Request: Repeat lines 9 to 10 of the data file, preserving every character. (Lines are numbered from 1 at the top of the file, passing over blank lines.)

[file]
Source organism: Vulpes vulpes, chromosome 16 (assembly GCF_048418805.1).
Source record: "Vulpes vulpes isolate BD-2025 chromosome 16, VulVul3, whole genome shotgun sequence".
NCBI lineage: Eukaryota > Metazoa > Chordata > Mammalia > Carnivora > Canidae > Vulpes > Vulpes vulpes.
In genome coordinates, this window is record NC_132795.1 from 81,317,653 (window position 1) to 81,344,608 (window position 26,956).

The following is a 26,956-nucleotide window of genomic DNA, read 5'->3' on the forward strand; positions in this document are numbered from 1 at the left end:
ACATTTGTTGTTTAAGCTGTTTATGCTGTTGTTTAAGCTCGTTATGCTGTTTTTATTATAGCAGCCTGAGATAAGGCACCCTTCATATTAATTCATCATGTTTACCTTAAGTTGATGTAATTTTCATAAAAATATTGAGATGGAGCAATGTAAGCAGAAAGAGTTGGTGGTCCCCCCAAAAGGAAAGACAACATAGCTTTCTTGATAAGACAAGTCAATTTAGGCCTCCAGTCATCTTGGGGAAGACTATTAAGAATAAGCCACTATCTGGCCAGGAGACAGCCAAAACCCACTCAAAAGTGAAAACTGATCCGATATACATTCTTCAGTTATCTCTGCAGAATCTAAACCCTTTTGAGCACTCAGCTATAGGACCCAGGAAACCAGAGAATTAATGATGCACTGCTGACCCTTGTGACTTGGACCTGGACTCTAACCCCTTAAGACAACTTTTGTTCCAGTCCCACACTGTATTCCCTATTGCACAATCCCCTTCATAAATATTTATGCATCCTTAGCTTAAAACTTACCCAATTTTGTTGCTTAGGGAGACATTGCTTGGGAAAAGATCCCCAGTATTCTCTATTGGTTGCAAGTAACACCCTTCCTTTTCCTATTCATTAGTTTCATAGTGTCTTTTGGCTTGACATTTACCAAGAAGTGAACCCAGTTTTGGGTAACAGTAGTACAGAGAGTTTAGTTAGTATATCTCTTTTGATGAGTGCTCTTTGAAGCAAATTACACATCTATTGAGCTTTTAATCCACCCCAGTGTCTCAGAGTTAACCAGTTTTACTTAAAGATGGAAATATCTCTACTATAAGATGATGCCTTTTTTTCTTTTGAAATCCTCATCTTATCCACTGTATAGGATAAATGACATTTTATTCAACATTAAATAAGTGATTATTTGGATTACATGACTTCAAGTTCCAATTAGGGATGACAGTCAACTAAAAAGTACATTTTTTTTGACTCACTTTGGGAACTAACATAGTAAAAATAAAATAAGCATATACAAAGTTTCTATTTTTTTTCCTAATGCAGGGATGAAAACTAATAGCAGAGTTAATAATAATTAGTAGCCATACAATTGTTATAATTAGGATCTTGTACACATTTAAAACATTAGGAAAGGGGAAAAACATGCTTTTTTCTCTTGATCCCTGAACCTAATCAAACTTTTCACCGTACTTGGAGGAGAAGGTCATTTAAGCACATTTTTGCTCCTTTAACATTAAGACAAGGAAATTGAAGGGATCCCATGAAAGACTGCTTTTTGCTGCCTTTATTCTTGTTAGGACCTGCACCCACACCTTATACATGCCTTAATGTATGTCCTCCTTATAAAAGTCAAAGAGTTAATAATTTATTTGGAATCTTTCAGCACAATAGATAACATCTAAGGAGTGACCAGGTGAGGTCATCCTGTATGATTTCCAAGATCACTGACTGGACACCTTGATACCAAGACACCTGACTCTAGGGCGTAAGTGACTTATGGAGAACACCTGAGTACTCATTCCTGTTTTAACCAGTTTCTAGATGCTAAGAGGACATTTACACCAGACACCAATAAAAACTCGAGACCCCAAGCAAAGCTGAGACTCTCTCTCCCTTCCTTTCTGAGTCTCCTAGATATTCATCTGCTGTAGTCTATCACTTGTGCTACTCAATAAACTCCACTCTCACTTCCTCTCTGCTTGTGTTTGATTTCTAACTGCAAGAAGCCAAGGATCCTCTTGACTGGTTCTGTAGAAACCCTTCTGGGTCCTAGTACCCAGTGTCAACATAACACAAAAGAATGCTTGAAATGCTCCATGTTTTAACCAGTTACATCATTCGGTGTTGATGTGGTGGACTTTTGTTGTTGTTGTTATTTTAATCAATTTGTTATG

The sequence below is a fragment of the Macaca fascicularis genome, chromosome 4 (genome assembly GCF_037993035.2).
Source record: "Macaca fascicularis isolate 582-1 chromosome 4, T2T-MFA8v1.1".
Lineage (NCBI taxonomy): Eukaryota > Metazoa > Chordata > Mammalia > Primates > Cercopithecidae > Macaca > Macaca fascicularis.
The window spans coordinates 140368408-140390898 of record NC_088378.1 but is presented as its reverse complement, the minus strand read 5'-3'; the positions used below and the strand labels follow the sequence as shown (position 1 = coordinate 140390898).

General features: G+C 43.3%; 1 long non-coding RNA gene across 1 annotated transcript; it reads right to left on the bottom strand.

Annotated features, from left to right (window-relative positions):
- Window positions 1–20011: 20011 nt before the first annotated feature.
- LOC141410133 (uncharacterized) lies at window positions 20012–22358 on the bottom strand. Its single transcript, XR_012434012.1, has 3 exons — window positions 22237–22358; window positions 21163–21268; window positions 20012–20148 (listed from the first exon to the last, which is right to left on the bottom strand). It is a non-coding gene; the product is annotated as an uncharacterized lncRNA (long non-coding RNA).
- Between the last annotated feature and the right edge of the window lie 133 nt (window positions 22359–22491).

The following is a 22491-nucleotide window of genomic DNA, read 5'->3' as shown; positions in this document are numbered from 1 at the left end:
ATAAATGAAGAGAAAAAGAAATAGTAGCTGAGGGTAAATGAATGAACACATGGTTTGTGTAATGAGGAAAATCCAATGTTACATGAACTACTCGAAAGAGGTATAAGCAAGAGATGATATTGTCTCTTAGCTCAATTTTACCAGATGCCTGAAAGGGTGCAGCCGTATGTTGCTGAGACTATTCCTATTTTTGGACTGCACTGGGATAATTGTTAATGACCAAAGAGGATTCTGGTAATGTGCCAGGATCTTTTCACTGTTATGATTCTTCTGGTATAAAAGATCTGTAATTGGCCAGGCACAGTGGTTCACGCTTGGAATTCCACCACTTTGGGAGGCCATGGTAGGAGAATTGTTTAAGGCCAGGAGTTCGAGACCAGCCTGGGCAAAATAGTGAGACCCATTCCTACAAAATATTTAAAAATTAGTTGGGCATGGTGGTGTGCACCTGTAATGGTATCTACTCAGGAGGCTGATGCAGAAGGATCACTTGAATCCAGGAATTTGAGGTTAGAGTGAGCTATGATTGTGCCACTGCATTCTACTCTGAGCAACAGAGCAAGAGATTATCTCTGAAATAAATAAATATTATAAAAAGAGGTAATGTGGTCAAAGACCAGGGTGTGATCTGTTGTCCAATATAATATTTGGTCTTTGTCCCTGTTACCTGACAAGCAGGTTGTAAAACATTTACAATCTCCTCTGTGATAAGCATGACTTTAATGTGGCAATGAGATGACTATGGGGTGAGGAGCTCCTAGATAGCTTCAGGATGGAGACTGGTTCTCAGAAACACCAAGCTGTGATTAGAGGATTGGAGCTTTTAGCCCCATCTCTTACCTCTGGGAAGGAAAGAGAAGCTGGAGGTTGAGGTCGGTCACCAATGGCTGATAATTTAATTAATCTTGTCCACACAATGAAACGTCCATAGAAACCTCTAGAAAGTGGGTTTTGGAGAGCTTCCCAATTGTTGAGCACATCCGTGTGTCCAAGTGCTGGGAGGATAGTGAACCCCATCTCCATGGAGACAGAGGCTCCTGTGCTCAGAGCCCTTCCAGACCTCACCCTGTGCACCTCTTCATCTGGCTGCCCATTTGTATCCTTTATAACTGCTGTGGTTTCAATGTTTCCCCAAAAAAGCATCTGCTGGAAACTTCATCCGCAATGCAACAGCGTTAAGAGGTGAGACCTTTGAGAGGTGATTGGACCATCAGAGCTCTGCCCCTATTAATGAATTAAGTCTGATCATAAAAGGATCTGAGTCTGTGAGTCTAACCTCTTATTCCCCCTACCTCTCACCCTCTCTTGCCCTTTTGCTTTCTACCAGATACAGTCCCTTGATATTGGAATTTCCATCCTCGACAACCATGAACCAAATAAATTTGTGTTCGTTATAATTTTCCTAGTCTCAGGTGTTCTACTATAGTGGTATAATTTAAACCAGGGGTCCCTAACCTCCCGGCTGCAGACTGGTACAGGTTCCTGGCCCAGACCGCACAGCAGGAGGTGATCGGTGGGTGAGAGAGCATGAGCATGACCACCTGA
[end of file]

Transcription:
Lineage (NCBI taxonomy): Eukaryota > Metazoa > Chordata > Mammalia > Primates > Cercopithecidae > Macaca > Macaca fascicularis.
The window spans coordinates 140368408-140390898 of record NC_088378.1 but is presented as its reverse complement, the minus strand read 5'-3'; the positions used below and the strand labels follow the sequence as shown (position 1 = coordinate 140390898).